As with any fitness/life guru, you gotta think critically about what he’s saying. The follow-blindly-and-I-swear-you’ll-be-as-successful-as-Robert-Branson thing is always too good to be true. The stuff that I thought wasn’t legit, I tossed aside, but I did find a couple of things that made me think a little bit.
1. You are the hero of your life
Steve Kamb, the creator of Nerdfitness.com, views life as if it were a video game. You are the hero and you live your life building up skills, exploring the world, completing quests, and leveling up your hero. Life does not happen to you, you get to decide what life is going to be like.
Because you are the hero, you get to decide what are priorities for you. Rather than seeing someone do something cool and thinking “Wow, they sure are lucky they can do that,” you think, “What are the steps I’d have to take to do that too?” You have to stop making excuses like having no time or no money or no support, and just step up.
2. You don’t go from level 1 to level 50 in a night
I love to play games like Pokemon and World of Warcraft so I totally get the leveling metaphor. You start the game as a level 1 nothing with a pot lid for a shield and a butter knife for a dagger. Your battle moves are either “Run Away” or “Cower in Fear.” So you kill a bunch of kobolds or spiders or what have you and suddenly you’re level five and you have a real dagger. Forty-five levels later and your dagger is enchanted and has a gem-encrusted handle.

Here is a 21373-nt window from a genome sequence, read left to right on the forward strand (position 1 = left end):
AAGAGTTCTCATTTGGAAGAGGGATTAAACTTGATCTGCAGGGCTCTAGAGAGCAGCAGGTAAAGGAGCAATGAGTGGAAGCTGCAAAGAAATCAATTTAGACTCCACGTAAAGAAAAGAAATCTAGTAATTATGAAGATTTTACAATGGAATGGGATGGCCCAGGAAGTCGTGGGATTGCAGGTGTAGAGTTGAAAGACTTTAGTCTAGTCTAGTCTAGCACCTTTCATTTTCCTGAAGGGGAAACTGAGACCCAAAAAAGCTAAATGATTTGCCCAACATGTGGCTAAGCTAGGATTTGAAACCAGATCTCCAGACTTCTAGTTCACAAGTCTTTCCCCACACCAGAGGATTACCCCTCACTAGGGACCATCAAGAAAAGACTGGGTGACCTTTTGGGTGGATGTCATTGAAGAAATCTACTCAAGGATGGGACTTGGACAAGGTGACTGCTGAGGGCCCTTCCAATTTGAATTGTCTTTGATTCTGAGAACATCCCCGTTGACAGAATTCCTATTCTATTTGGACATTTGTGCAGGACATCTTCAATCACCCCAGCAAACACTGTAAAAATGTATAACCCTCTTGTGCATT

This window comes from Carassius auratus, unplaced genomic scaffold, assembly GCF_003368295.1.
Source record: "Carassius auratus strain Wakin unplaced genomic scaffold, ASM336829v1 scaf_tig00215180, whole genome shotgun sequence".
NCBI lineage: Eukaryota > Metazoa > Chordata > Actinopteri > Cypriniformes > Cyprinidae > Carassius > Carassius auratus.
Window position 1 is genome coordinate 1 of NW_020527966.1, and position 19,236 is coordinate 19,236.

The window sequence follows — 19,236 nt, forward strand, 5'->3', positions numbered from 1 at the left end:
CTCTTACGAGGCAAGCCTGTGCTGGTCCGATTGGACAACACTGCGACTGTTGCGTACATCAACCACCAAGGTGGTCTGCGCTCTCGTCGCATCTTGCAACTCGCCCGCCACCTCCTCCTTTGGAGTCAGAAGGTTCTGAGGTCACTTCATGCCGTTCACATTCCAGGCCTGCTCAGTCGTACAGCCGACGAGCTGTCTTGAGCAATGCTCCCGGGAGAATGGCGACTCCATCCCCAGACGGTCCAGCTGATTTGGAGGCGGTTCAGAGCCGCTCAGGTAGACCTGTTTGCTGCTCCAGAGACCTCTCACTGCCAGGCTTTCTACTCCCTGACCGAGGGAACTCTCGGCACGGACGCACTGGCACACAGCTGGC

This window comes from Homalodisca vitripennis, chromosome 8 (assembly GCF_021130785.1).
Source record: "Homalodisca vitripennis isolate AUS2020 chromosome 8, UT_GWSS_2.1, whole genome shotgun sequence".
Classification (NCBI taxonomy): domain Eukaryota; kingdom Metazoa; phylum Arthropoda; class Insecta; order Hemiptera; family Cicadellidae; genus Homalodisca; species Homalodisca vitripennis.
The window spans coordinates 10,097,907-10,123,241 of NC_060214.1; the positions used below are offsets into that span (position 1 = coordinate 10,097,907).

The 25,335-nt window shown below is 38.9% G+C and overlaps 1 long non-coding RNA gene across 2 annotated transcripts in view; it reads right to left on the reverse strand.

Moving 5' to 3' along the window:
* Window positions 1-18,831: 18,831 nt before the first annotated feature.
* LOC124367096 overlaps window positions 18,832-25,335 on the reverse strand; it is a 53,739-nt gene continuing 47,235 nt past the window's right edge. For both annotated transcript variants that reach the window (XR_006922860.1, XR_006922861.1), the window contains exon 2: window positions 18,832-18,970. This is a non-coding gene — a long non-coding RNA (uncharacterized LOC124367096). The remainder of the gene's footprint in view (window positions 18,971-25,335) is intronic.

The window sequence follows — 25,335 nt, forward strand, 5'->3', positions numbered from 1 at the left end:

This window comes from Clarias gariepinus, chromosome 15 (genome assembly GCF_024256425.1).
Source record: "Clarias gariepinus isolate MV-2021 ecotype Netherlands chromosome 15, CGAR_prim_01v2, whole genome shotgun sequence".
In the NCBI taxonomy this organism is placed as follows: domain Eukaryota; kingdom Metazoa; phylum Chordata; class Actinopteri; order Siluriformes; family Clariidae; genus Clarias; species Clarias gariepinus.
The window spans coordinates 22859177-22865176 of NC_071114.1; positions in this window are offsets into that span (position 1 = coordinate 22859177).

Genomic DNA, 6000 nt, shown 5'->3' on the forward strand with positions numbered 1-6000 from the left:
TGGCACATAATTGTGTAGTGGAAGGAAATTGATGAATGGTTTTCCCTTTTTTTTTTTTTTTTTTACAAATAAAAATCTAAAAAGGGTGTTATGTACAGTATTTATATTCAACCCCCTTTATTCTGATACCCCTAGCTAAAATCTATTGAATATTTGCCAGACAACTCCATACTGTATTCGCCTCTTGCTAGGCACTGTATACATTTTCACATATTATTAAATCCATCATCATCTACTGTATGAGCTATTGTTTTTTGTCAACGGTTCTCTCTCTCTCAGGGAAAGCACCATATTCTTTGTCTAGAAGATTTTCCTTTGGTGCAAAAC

Each level that you go up takes a bunch of baby steps. You may need to kill thirty kobolds just to get up to level two. You complete quest after quest and gain experience and skills, which then turns into levels.
It’s the same with life. What would your ideal life look like? What do you look like at level 50? For me, it’s a published novel and no mortgage. It’s writing full time and taking my kids to Europe. It’s learning new languages and being in shape. That’s level 50 for me.
But right now, I’m level 1. And it’s going to take lots of time and effort to get to 50, but right now, I’m just looking to get to level 2.
3. Let there be rewards and consequences
When you are rewarded in video games, the more valuable rewards are ones that are useful. You complete a quest where you had to fight a bunch of bad guys, you get a more powerful sword so that you can fight even more powerful bad guys. When you reward yourself, do the same. I’m not going to eat healthy for a month so that I can drink a 12-pack of Coca-Cola. I’m going to reward myself with something to make eating healthy easier, like a new cook book or a cooking utensil. When my German vocabulary is at 1000 words, I’m going to rent a movie in German and try to follow along.